From No More Fake News
Television viewers are inundated with drug ads from Big Pharma. It's a flood.
Have you ever heard of these drugs? Otezla, Xeljanz, Namzaric, Keytruda, Breo, Cosentyz? Not likely. If you have, do you know what conditions they treat? Highly unlikely. But there they are, splashed in commercials.
Why? Who is going to remember to ask their doctor whether these and other obscure meds are right for them?
What's going on here?
The answer is: IT DOESN'T MATTER WHAT DRUGS ARE BEING ADVERTISED.
If Pharma can pay enough TOTAL money for ads, for ALL drugs, and dominate the allotted TV time for commercials, it can control the news -- and that is exactly what it wants to do.
Pharmaceutical scandals are everywhere. Reporting on them, wall to wall, isn't good for the drug business. However, as an industry ponying up billions of dollars for TV ads, Pharma can limit exposure and negative publicity. It can (and does) say to television networks: If you give us a hard time on the news, we'll take our ad money and go somewhere else. Boom. End of problem.
Face it, the billions of dollars Pharma is paying for TV ads are a drop in the bucket, compared with its profits gained from selling the drugs. The ads are a good investment. As a bribe.
Control the news.
There is another reason for the insane flood of TV drug ads:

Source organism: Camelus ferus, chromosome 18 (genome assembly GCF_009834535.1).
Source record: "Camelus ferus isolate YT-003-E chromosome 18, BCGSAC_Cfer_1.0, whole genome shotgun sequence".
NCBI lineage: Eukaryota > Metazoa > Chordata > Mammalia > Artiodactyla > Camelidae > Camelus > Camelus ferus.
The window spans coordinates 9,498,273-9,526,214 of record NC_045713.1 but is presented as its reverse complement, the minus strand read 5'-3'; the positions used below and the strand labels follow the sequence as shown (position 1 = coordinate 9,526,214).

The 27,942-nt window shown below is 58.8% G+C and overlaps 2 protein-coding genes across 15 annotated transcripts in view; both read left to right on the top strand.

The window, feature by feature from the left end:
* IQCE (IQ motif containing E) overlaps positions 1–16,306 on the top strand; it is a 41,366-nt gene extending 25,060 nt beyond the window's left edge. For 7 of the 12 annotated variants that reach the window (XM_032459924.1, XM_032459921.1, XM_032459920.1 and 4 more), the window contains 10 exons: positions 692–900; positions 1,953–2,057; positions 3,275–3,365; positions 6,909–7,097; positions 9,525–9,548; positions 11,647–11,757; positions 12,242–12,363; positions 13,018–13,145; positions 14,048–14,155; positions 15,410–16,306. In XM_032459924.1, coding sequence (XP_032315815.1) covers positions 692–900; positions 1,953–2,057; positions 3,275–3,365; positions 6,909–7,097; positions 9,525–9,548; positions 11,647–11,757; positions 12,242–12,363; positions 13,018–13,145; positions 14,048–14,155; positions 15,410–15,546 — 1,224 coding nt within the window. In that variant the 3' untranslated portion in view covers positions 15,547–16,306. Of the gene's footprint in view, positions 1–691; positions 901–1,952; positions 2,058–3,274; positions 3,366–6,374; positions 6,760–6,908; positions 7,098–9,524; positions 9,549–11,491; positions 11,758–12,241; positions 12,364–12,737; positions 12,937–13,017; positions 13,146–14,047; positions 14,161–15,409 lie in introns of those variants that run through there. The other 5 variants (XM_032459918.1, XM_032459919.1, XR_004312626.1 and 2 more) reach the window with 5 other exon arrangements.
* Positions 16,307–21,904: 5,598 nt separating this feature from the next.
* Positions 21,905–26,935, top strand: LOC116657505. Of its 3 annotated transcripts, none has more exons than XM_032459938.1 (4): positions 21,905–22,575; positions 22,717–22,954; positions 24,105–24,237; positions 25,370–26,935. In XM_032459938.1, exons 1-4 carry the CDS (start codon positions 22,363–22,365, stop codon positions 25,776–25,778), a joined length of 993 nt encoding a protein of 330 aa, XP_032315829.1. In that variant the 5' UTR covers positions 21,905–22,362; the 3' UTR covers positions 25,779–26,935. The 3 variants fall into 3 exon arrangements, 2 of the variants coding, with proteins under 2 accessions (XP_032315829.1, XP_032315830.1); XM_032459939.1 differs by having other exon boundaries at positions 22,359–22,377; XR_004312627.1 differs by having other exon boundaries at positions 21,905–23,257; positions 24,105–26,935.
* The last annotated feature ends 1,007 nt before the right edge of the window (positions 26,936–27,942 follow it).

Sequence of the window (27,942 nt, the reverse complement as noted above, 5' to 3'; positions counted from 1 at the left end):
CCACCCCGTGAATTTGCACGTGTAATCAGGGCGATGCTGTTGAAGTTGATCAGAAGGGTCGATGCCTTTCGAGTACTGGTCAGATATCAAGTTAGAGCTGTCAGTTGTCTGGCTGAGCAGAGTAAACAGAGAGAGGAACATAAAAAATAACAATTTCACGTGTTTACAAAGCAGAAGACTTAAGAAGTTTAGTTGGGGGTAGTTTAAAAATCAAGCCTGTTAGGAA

By their sheer number, they convince viewers that medical drugs (no matter what they are) are absolutely necessary.
Hour by hour, viewers numbly watch drug commercial after commercial. The overall message is: To keep illness from your door, to cure illness, to alleviate illness, you must take these medicines. THIS IS LIFE IN THE 21ST CENTURY. You're all sick, and you need help, and this is the ONLY kind of help there is.
The drug companies could invent names of fake drugs that don't even exist, advertise them in a cascade on television, with the same intent. DRUGS ARE AS VITAL TO LIFE AS WATER OR AIR.
But what about all those dire warnings of side effects from the drugs? By law, the companies must include them in their commercials. Well, the companies have calculated that, on balance, the stark, front-line, unending message of DRUGS, DRUGS, AND MORE DRUGS will outweigh the warnings in viewers' minds.
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